Town Hall also features Canoe Garden, a special ArtHouse partnership with Halton Environment Network. Kayanase Greenhouses on Six Nations and the Town of Oakville’s greenhouse understood the importance of using plants Indigenous to the area. The garden includes pollinator plants and is registered on the Butterflyway to ensure a healthy habitat for butterflies and other pollinators.

Five meeting rooms at Town Hall have been renamed to honour the Indigenous land and territory where Oakville resides. It was important for the renaming of each room to embrace a meaningful connection to Indigenous language and the names were chosen through consultation with local Indigenous community members and education advisors. Town staff engaged Indigenous education advisors from the Halton Catholic District School Board (HCDSB), Jody Harbour and Sherry Saevil, on the project. Together with the town, HCDSB and Grandmothers Voice led the project. Two Grandmothers were invited to participate in the process: Grandmother Renee Thomas-Hill of the Six Nations of the Grand River Territory First Nations and EdebwedOgichidaa - Valarie King of the Mississaugas of the Credit First Nations. Derek Sandy, the Faith Keeper within the longhouse from Six Nations also provided assistance.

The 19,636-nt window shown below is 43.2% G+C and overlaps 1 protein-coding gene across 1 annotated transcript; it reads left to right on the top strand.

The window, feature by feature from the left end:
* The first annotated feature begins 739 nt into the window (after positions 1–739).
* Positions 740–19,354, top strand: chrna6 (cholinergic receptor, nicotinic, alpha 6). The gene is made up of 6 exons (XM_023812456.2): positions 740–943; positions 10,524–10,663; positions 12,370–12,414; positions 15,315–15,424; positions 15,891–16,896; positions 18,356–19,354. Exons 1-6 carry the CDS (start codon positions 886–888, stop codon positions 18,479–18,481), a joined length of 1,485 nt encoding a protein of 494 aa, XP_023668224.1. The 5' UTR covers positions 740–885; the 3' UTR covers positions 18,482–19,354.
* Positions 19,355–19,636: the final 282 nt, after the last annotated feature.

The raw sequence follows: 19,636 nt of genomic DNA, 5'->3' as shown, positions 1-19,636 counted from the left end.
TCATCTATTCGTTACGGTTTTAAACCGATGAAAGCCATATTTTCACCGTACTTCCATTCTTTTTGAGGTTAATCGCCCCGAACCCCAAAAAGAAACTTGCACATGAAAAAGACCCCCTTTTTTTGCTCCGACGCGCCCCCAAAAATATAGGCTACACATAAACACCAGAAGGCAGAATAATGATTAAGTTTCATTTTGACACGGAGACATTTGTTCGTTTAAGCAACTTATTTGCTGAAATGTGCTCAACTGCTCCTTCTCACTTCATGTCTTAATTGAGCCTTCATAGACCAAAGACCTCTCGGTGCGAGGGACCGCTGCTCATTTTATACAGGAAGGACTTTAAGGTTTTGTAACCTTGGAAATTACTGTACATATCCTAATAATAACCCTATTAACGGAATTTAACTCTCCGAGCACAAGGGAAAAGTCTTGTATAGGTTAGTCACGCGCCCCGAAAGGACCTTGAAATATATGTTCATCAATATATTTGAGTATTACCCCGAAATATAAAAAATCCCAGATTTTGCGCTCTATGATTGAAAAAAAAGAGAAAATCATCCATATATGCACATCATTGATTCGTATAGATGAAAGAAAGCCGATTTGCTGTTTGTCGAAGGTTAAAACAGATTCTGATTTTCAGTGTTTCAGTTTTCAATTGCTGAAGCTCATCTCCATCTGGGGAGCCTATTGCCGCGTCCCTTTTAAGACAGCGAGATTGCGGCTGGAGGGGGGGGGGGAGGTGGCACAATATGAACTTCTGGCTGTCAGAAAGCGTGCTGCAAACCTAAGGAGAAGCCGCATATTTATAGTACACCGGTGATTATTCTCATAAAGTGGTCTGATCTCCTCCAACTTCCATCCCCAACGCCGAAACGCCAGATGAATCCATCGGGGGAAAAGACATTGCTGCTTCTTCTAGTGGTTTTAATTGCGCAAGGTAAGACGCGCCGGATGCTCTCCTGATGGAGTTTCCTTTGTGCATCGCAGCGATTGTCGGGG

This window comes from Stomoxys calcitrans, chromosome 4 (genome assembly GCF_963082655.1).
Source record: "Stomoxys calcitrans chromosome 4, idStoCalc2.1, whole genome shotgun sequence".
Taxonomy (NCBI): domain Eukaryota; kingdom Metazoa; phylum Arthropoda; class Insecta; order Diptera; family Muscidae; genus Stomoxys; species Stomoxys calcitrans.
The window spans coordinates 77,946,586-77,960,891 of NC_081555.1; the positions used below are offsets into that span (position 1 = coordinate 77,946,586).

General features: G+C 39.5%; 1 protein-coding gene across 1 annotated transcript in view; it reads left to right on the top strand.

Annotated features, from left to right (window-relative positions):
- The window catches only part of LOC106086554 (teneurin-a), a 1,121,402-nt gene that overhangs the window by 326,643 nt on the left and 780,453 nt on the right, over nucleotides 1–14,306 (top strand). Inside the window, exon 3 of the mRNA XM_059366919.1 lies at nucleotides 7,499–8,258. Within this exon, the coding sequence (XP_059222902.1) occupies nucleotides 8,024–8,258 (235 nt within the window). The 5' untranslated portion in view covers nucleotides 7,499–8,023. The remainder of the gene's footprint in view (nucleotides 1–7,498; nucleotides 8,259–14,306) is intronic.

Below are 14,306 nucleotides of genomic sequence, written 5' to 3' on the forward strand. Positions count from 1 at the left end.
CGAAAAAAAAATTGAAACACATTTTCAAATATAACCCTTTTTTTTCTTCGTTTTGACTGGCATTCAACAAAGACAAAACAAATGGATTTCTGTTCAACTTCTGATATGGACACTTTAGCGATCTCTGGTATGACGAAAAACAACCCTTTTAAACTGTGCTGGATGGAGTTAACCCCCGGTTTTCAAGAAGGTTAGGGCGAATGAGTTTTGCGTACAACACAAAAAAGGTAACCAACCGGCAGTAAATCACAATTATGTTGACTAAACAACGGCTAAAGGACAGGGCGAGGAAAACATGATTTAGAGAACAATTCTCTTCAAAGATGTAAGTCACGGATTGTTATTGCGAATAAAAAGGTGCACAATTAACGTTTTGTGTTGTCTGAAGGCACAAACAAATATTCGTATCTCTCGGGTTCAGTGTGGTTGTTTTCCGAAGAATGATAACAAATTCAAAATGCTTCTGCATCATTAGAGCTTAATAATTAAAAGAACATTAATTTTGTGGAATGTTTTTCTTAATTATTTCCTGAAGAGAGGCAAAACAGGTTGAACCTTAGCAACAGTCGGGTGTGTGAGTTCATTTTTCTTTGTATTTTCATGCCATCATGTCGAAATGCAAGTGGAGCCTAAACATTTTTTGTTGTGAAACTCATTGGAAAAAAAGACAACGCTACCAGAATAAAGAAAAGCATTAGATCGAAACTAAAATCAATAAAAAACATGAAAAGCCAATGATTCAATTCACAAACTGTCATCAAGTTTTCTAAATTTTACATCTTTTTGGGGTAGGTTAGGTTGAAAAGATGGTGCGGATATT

1. Meeting Room A is renamed Gawhedena (gaw han dee nay). 
    Gawhedena, meaning 'head of the field', is the Indigenous name of Emily C. General, a Mohawk/Cayuga member of the Six Nations of the Grand River Territory reserve. She was President of the Indian Defense League of America, and is known for standing up to the RCMP’s forced removal of 21 children from the community to be placed in residential schools. A leader in her community, she guided her them to return to their original instructions of living.
  2. Quiet Room will also be called Nbii (ni beh).